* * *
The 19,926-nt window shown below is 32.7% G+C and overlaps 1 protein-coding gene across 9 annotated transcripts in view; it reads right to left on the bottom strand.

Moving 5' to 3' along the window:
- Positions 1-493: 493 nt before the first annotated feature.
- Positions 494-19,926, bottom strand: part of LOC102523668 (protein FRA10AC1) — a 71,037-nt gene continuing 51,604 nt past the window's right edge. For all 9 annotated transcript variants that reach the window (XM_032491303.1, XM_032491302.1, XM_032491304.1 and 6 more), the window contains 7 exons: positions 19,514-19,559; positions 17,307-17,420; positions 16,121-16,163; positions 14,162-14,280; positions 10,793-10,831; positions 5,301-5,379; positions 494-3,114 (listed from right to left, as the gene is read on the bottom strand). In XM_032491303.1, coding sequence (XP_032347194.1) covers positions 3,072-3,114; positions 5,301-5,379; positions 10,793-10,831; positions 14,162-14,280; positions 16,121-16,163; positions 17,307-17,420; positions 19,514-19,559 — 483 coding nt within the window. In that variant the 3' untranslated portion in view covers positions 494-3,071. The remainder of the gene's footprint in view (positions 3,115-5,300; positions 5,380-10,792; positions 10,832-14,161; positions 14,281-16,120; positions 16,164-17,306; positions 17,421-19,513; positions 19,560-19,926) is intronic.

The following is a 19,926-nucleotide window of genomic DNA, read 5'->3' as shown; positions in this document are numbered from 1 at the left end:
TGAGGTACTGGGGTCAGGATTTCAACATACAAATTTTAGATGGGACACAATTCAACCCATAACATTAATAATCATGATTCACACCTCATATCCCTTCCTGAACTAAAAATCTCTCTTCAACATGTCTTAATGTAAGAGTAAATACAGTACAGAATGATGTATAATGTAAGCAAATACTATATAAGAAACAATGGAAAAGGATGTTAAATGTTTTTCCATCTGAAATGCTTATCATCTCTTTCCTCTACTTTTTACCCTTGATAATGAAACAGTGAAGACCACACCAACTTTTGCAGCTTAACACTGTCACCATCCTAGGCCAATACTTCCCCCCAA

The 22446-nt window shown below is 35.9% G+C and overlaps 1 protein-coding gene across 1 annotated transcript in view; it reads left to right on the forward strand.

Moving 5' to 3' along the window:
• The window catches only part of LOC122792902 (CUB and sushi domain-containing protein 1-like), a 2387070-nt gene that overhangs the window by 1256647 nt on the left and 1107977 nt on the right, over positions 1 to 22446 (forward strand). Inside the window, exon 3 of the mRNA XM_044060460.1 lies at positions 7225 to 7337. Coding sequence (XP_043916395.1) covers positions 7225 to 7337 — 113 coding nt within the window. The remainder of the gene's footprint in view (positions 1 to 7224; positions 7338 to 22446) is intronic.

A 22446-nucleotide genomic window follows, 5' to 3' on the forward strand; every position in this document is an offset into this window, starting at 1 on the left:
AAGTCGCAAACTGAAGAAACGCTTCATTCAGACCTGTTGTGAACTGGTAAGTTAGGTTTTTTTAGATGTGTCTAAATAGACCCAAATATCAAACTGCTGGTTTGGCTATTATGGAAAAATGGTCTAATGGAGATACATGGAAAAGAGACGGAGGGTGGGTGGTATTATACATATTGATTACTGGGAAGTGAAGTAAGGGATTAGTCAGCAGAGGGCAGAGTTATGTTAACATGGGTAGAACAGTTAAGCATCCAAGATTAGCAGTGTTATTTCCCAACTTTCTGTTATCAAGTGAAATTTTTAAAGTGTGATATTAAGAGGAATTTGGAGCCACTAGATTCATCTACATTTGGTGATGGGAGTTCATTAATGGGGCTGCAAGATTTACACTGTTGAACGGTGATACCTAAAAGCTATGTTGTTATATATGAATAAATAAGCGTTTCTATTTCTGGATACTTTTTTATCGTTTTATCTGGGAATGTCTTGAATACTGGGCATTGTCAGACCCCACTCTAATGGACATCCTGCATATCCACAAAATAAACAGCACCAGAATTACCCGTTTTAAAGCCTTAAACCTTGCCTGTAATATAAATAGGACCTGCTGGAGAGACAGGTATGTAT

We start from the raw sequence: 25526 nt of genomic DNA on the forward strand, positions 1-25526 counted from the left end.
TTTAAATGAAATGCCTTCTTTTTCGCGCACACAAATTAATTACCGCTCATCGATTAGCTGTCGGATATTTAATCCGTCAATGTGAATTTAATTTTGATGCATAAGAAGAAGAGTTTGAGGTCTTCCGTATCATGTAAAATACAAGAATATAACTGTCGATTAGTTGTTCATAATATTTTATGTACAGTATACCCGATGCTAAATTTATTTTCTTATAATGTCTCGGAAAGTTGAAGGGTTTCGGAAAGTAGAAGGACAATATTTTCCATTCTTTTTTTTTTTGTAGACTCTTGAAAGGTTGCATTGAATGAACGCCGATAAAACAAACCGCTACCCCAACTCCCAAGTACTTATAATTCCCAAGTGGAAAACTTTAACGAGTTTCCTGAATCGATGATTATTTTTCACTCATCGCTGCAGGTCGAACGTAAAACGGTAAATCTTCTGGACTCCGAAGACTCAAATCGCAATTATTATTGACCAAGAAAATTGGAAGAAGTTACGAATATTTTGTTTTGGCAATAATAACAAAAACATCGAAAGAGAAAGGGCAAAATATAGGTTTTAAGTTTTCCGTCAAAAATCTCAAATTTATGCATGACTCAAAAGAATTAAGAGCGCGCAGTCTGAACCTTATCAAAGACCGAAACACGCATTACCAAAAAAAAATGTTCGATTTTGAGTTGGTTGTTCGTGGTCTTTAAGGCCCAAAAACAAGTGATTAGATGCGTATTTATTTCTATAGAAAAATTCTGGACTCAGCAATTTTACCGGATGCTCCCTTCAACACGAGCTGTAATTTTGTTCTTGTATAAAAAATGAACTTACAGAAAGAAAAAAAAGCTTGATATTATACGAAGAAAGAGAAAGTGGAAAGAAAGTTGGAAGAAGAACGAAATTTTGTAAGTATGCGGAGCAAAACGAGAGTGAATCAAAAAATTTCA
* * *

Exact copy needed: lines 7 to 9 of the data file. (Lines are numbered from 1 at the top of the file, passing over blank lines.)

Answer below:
The 22446-nt window shown below is 35.9% G+C and overlaps 1 protein-coding gene across 1 annotated transcript in view; it reads left to right on the forward strand.

Moving 5' to 3' along the window:
• The window catches only part of LOC122792902 (CUB and sushi domain-containing protein 1-like), a 2387070-nt gene that overhangs the window by 1256647 nt on the left and 1107977 nt on the right, over positions 1 to 22446 (forward strand). Inside the window, exon 3 of the mRNA XM_044060460.1 lies at positions 7225 to 7337. Coding sequence (XP_043916395.1) covers positions 7225 to 7337 — 113 coding nt within the window. The remainder of the gene's footprint in view (positions 1 to 7224; positions 7338 to 22446) is intronic.